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Hi Blog. Here’s my latest publication, which came out last Sunday, elaborating more on the historical arc of Japan’s rightward swing I have already talked about journalistically in three recent Japan Times columns:
- Japan Times JUST BE CAUSE Column 60, Feb 4, 2013: “Keep Abe’s hawks in check or Japan and Asia will suffer”
- Japan Times JUST BE CAUSE Column 59: The year for NJ in 2012: a Top 10
- My Japan Times JUST BE CAUSE Column 57, November 6, 2012: “If bully Ishihara wants one last stand, bring it on”
Here is how I see the build up to what came to fruition with PM Abe and his cadre’s reinstatement to power last December. Excerpt follows. Arudou Debito
The Asia-Pacific Journal, Vol. 11, Issue 9, No. 3, March 4, 2013.
Japan’s Rightward Swing and the Tottori Prefecture Human Rights Ordinance
By Arudou Debito
Japan’s swing to the right in the December 2012 Lower House election placed three-quarters of the seats in the hands of conservative parties. The result should come as no surprise. This political movement not only capitalized on a putative external threat generated by recent international territorial disputes (with China/Taiwan over the Senkaku/Diaoyu islands and with South Korea over Takeshima/Dokdo islands). It also rode a xenophobic wave during the 2000s, strengthened by fringe opposition to reformers seeking to give non-Japanese more rights in Japanese politics and society.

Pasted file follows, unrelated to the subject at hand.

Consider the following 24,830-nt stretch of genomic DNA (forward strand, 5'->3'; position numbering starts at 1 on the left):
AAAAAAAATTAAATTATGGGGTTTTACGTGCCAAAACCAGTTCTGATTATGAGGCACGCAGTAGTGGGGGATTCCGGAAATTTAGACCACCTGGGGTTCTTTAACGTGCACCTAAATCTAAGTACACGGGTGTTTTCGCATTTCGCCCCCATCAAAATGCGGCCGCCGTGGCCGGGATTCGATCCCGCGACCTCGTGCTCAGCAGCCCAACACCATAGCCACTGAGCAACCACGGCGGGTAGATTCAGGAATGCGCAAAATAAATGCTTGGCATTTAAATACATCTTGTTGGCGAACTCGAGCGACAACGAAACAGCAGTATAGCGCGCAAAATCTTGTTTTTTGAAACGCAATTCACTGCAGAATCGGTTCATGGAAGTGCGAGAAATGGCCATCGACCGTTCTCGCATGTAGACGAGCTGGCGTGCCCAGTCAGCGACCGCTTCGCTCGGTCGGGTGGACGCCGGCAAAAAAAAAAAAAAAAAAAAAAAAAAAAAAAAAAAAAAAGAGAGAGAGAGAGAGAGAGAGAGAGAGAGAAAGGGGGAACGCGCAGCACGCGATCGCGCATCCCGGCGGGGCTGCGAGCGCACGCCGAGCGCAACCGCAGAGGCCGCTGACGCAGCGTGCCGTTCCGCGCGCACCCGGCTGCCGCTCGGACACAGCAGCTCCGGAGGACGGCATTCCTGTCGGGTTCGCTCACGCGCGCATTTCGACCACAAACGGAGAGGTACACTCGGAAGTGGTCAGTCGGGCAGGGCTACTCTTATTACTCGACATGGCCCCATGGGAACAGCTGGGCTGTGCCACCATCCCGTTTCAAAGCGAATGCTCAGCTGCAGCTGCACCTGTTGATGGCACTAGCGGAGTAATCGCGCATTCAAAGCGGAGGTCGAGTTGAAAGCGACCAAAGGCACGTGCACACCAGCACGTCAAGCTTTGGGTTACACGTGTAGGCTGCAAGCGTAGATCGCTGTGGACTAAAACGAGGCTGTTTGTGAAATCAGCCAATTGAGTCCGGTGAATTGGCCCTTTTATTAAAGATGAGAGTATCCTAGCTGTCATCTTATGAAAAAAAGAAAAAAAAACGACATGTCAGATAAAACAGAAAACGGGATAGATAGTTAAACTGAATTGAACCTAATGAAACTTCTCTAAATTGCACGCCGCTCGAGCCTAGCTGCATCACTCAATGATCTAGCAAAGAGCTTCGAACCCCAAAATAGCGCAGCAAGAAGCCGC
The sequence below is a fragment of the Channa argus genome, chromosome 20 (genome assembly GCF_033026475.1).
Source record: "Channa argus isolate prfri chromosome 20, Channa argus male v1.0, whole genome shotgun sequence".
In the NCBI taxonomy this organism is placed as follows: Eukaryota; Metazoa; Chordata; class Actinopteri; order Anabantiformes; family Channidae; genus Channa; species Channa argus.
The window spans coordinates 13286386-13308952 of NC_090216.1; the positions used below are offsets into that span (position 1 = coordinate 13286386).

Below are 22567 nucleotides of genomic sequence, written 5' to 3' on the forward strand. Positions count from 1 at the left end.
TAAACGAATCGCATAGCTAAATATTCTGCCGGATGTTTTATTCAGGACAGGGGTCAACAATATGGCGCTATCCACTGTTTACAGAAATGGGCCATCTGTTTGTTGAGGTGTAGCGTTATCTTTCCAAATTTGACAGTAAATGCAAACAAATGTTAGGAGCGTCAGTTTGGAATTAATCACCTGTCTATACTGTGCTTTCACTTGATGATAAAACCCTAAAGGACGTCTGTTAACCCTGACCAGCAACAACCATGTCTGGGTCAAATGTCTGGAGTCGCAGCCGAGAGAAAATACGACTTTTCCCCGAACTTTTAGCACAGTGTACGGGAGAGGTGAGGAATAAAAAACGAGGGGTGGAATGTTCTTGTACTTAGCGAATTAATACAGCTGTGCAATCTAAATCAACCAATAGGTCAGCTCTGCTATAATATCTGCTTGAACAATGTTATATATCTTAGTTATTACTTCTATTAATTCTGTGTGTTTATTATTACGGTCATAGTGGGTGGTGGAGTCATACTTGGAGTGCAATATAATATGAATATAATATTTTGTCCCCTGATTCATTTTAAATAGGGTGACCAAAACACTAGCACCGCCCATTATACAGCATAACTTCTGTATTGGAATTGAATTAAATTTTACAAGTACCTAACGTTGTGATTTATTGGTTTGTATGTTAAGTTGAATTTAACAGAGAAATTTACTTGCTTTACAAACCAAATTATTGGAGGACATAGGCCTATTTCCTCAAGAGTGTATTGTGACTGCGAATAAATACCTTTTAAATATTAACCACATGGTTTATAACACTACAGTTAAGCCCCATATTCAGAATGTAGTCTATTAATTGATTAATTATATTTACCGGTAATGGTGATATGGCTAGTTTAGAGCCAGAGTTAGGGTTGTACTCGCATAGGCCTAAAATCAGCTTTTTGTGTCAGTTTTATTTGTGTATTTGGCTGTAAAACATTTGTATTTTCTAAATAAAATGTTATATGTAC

This article traces the arc of that xenophobic trajectory by focusing on three significant events: The defeat in the mid-2000s of a national “Protection of Human Rights” bill (jinken yōgo hōan); Tottori Prefecture’s Human Rights Ordinance of 2005 that was passed on a local level and then rescinded; and the resounding defeat of proponents of local suffrage for non-citizens (gaikokujin sanseiken) between 2009-11. The article concludes that these developments have perpetuated the unconstitutional status quo of a nation with no laws against racial discrimination in Japan.
Keywords: Japan, human rights, Tottori, racial discrimination, suffrage, minorities, Japanese politics, elections, xenophobia, right wing